The Origins Of Halloween

posted on 8/14/13

Halloween is one of the most intriguing holidays in Western tradition. It is the one day of the year when people can indulge in outlandish costumes, too much sugar, and superstitious revelry without shame. Modern celebrations of this autumn holiday include trick-or-treating for children, drunken debauchery for adults, and telling of ghost stories for people of all ages. Most people are not aware of the changes that Halloween has undergone since its ancient beginnings.


The roots of this spooky holiday go back 2,000 years to the Celtic culture in what is now Ireland and the United Kingdom. Back then, pagan rituals were a common way of securing good fortune for an agricultural community. The end of summer and beginning of winter was commemorated with a festival called “Samhain” (pronounced sow-in). Being on the precipice between an abundant season of warmth, and a cold season of death, the ancient Celts thought this time of year was conducive to communing with the spirit world. Celtic priests, called Druids, would build enormous sacred bonfires around which people would gather. The Celts would dress in costumes made from dead animal heads and carcasses, which one can imagine were quite terrifying.

After the spread of the Roman Empire reached the Celtic communities of the north, some of their traditions were combined to create a more refined culture. By the 9th century, the Catholic church had begun to phase out these pagan rituals in favor of Christian-approved traditions. The church created All Soul’s Day, also referred to as All Hallow’s Day, as a holiday to celebrate martyrs, saints, and those who have passed on from this mortal coil. This celebration was also marked with bonfire parties and costumed parades. The Celtic tradition of Samhain continued to be observed on the night before All Hallow’s Day which was called All Hallow’s Eve, eventually taking the name of Hallowe’en.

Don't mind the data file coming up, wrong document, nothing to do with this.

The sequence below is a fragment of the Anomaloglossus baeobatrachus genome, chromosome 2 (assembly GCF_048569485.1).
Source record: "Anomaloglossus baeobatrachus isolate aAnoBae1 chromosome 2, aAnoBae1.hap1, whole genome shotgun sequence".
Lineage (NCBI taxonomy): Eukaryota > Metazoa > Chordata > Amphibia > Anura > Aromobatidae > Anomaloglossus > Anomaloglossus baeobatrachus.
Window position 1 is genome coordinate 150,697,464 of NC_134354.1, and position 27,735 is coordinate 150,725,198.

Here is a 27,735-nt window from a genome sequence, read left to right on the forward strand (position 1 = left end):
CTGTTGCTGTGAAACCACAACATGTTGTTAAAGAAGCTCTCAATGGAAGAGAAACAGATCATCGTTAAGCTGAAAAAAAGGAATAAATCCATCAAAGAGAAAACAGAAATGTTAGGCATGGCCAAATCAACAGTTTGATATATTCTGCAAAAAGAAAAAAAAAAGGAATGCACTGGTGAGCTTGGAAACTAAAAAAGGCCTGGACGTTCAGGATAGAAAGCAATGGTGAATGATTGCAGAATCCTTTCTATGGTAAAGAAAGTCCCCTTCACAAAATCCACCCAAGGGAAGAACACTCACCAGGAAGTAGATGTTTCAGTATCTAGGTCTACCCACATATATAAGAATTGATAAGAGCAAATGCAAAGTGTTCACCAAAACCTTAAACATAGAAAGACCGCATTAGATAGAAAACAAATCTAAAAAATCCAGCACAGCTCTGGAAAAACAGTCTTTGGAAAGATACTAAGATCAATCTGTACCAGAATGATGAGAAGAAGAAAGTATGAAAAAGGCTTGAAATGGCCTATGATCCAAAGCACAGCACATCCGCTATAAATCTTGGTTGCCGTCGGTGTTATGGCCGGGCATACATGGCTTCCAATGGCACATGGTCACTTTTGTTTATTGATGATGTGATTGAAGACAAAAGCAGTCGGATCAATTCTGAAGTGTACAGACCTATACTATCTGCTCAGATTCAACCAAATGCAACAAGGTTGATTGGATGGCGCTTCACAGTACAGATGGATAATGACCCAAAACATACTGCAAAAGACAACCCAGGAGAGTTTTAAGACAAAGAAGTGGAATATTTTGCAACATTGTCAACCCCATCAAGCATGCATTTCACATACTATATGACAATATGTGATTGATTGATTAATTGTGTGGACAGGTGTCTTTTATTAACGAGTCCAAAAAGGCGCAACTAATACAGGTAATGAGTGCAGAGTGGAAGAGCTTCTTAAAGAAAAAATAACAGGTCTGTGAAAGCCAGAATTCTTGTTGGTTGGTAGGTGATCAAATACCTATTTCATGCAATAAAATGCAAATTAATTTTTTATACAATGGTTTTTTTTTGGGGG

When the first settlers came across the Atlantic to colonize America, the tradition of Halloween was mostly left behind. These puritans wanted nothing to do with some garish celebration of the spirit world. It wasn’t until the mid-19th century that Halloween was brought to America with the millions of Irish immigrants who came here to escape the potato famine of 1846. The giant bonfires of yore were replaced with small contained fires inside hollowed out gourds, which became the first Jack-o-lanterns. Around this time the practice of “souling” was taken up. Poor people would visit homes in their community and pray for the residents’ deceased loved ones in order to receive “soul cakes”.


Spiritualism had taken hold of America by the mid-19th century, and communing with the dead via seances became very popular. People were concerned about seeing evil ghosts, especially on Halloween when they were thought to be closer to the living realm. Halloween costumes were worn as a protective disguise to confuse the vengeful spirits that were believed to roam the earth. Another safeguard that was put in place was the practice of placing food offerings outside the home to appease these spirits and prevent them from entering the residence. This practice, combined with the tradition of “souling”, metamorphosed into the modern form of trick-or-treating.

Today, the American celebration of Halloween has lost its religious overtones and agricultural significance. We dress up to have fun, not to hide from the spirits of the dead. Treats are dispensed to all who darken our doorsteps with their trendy pop star costumes and fake zombie make up without any requirement of ancestor worship. So go forth and revel in the bacchanalia that is the modern Halloween! Eat lots of candy, dress up in your most devious duds, and enjoy all the scary thrills that go along with this season of mischief.

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